There is plenty to think about when buying a house, not least how to finance it all and people often ask “Why do I need a survey when buying a house?”
When you factor in your mortgage deposit, stamp duty, conveyancing fees, valuation fees and local searches, one of the biggest obstacles people face in buying a property is how to fund the up-front costs.
Stockport based Fairhurst Estates explain:
Naturally enough, home buyers are eager to cut costs wherever they can and one of the first things they will look at omitting is the home survey.
Home surveys are sometimes confused with the valuation survey carried out under the instruction of your mortgage provider.
Valuation surveys are obligatory – no bank or building society will approve a mortgage without getting a valuation of the intended purchase, and the would-be buyer has to pay for it.
Home surveys, on the other hand, are not compulsory, which is why they are an obvious target for people looking to pinch a few pennies. However, mandatory or not, home surveys are strongly recommended.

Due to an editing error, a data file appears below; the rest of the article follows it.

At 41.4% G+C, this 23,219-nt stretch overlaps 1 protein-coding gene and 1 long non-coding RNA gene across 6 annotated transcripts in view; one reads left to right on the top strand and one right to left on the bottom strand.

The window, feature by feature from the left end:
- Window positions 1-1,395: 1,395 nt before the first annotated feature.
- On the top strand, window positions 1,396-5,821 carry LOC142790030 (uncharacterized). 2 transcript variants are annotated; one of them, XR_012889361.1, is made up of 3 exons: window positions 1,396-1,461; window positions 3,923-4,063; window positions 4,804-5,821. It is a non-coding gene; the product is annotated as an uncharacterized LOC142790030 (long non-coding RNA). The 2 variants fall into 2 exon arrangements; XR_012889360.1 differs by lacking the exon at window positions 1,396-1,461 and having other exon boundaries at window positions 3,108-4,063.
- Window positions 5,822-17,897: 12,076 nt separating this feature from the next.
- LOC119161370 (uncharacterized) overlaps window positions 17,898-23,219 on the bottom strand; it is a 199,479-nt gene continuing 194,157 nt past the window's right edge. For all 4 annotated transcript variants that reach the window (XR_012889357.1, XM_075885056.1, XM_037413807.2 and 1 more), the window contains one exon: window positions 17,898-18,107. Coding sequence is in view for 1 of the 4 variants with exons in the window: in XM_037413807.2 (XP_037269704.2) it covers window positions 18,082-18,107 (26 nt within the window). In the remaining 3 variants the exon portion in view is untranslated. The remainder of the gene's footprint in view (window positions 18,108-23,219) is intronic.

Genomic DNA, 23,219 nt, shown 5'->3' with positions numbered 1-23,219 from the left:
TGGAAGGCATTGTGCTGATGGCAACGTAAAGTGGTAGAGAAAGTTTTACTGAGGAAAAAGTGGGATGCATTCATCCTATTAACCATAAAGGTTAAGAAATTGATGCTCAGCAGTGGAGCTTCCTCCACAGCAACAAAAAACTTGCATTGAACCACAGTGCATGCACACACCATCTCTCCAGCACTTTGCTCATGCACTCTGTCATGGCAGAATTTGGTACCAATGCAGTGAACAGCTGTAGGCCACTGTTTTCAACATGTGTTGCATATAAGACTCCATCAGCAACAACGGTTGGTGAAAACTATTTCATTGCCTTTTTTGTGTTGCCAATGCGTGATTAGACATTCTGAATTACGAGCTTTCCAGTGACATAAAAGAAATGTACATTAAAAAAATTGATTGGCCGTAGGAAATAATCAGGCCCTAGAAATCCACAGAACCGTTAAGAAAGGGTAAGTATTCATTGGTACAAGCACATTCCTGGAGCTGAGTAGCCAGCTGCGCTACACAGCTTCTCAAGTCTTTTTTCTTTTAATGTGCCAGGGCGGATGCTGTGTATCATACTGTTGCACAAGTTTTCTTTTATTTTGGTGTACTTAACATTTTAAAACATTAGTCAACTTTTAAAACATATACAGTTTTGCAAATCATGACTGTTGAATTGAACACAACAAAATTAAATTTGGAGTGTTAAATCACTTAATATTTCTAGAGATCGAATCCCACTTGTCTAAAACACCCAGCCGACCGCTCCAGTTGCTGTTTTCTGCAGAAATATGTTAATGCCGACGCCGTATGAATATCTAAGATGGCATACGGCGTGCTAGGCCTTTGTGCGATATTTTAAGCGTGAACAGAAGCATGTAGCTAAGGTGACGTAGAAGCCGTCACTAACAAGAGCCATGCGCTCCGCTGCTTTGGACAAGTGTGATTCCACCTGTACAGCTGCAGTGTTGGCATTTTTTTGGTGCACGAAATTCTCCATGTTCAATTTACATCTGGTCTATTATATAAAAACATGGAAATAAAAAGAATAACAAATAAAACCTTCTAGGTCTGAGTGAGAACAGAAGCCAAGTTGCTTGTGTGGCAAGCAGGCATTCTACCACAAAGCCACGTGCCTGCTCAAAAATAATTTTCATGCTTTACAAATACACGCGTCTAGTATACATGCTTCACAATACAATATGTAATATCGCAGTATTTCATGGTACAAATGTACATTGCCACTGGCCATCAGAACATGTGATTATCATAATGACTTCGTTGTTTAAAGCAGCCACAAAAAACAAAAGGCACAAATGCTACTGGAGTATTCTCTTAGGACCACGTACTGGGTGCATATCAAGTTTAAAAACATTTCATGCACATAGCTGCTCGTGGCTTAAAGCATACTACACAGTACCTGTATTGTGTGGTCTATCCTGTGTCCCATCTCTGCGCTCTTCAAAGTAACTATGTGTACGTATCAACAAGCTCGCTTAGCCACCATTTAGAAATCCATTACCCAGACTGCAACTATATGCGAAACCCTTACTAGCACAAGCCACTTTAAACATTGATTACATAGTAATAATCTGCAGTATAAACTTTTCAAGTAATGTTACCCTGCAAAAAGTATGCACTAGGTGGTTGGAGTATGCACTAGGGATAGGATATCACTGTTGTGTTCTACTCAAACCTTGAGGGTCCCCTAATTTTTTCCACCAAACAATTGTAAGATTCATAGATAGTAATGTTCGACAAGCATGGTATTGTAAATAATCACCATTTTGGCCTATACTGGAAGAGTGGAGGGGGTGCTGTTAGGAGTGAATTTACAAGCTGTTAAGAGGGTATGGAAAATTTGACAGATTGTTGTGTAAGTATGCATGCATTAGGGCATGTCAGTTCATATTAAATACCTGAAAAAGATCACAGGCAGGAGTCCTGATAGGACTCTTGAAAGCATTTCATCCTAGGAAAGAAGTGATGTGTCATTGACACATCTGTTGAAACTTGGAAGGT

People will sometimes ask, ‘what’s the point if I have already had a valuation survey carried out?’ and the answer is that a home survey is something completely different.
The main purpose of a valuation survey is to protect a mortgage lender’s interests by checking that the sale price is fair in the current market. Basically, the provider wants to be sure that, should the buyer default on their mortgage, they will be able to sell the property and get their money back.
A home survey, on the other hand, looks at the physical condition of the property. The purpose is to check that the buyer is getting a fair deal and won’t be landed with expensive repair costs a short time after moving in.
A home survey is therefore very much about protecting the buyer’s interests, and ultimately trying to save them money if the property is in a worse condition than appears on the surface.